By Ciara LaVelle
By Calum Marsh
By Voice Media Group
By Peter Gerstenzang
By Sherilyn Connelly
By Inkoo Kang
By Carolina del Busto
By Alan Scherstuhl
Less documentary than closely and manipulatively edited homage to the new-agey genius of frequent Michael Jackson collaborator and High School Musical auteur Kenny Ortega, This Is It is about as honest as the song its named after which was co-written with and then stolen from Paul Anka in 1983, sold by Anka to the 80s freestyle starlet Sa-fire in 91 as I Never Heard, and blithely repackaged without acknowledgment to either artist by the Jackson estate earlier this year. To be fair, Ortegas This Is It, culled at breakneck speed from a few weeks worth of rehearsal footage from what was to have been Jacksons comeback tour, probably didnt have a lot to work with: Americas tolerance for the minutiae of blocking and lighting cues is presumably low, even when its Michael, and how many times can you really show Jackson dressing down the band, over and over again, for failing to correctly bathe in the moonlight?
Many, many times. More bonkers Jackson-at-work moments wouldve helped, but mostly we just see the kid from Gary, Indiana, dispensing hugs and God-bless-yous to an awed cast and crew. Watching various dancers and guitarists grin irrepressibly during their one-on-one run-throughs with the man is one of This Is Its few pleasures; ditto for Jacksons dancing, which is constant and never less than unreal, even when hes just imitating the gestures stewardesses make in the aisles of a plane. As for his voice, well, mostly hes conserving it lest we forget, this show was to be repeated in front of a live audience 50 different times at Londons O2 arena over a nine-month period. Were Jackson still alive astonishingly, the film never alludes to his death until the requisite dedication at the end, though the teary and fragile vibe throughout seems to correctly presume a certain level of audience familiarity with the fact that Mikes no longer around hed be about halfway through.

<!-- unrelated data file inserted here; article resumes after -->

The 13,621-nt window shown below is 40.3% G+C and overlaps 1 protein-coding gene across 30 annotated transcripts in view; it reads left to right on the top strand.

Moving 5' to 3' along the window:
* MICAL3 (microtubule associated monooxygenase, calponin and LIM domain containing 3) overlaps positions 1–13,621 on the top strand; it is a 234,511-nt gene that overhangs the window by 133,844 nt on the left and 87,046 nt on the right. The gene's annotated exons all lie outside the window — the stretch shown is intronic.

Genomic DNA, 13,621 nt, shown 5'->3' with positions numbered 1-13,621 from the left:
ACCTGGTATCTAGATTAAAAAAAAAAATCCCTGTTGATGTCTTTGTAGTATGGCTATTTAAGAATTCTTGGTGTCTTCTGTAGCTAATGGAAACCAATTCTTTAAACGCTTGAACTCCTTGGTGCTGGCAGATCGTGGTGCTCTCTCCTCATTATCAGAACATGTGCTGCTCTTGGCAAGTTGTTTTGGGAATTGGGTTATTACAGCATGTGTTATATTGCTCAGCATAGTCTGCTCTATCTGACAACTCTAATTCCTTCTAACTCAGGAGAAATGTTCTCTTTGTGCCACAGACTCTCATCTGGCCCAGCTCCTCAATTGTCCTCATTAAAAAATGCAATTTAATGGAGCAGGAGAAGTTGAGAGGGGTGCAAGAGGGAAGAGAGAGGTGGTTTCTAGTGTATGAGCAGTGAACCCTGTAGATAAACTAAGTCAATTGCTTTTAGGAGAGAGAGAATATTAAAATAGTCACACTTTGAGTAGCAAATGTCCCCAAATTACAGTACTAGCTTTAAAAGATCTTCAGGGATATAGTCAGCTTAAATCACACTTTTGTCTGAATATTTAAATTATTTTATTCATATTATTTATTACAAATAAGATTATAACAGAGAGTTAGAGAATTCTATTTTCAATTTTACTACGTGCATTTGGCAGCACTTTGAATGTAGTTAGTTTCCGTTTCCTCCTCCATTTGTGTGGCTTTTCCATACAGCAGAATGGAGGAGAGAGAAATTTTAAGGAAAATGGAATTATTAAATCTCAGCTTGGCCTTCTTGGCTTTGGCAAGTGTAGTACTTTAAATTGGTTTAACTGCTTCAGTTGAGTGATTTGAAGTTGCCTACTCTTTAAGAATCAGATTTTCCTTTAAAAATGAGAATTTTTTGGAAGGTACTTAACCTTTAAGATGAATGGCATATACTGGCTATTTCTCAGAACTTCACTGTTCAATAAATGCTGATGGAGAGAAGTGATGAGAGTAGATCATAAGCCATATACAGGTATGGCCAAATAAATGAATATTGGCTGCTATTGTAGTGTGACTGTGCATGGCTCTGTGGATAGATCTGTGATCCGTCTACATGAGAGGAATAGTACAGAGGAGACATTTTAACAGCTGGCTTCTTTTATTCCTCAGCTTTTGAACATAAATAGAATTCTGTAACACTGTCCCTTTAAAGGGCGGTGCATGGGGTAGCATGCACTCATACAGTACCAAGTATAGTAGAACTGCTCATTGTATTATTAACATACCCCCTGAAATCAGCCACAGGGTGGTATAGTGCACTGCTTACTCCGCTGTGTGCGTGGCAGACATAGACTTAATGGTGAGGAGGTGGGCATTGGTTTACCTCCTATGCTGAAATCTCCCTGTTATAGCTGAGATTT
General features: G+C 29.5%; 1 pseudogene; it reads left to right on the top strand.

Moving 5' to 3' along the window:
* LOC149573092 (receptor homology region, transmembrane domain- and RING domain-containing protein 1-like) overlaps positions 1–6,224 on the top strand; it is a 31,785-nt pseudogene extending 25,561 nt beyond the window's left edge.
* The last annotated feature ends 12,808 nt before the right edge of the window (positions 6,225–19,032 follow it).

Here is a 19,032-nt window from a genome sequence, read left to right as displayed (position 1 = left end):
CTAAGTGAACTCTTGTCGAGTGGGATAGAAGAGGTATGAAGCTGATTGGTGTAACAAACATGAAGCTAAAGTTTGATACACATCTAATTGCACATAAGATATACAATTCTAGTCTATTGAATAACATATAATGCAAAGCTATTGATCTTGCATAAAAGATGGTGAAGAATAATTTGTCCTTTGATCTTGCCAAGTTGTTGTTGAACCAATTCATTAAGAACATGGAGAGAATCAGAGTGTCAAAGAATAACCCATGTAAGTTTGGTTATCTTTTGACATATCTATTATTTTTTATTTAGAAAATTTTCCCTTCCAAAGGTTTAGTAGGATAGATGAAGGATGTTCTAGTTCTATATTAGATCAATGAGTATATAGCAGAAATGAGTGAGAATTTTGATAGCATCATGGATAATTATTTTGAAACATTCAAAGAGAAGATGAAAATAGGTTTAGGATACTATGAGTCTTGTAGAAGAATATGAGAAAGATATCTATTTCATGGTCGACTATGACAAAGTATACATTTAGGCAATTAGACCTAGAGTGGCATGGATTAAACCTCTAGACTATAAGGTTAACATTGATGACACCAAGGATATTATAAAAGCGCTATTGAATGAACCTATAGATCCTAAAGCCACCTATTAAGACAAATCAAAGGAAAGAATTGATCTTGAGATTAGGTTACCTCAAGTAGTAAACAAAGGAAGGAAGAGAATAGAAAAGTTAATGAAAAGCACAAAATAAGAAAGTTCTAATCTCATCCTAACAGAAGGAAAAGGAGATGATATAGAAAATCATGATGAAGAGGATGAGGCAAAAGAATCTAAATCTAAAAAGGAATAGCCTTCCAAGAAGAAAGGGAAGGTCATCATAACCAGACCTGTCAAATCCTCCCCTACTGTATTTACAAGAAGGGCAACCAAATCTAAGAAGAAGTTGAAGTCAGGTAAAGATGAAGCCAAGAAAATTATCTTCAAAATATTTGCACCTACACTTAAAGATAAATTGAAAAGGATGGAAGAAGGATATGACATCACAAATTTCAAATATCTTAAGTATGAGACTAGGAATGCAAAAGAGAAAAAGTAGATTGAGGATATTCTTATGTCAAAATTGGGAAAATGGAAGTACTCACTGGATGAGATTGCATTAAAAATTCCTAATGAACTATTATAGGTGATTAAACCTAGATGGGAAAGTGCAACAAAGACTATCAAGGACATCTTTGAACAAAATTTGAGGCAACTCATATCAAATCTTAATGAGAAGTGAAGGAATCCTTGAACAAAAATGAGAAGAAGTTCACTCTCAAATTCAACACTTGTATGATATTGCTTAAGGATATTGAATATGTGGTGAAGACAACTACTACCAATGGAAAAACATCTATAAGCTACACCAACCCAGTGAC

It would have been a spectacle. The film rescues a couple of quintessentially MJ set-pieces first designed as concert interstitials, in which Jackson gamely has himself CGId into first Gilda and then The Big Sleep weirdly, he never seems more real than he does acting in digitally effected black-and-white. Less palatable is the rehearsal teams decision to remake for the concert screen John Landiss Thriller video in 3-D (?!), sans Vincent Price but plus the spider from Lord of the Rings. For this, I blame director Ortega, originally Jacksons creative partner on the tour, who here badly overreaches his yes-man, set-therapist, pyro-encouraging role as he does in so many other places in this film and earlier, on the set only to find himself lost in his own funhouse. Gravedigger! he shouts at one point, trying to get some poor zombie to correctly hit his mark. Into the camera!
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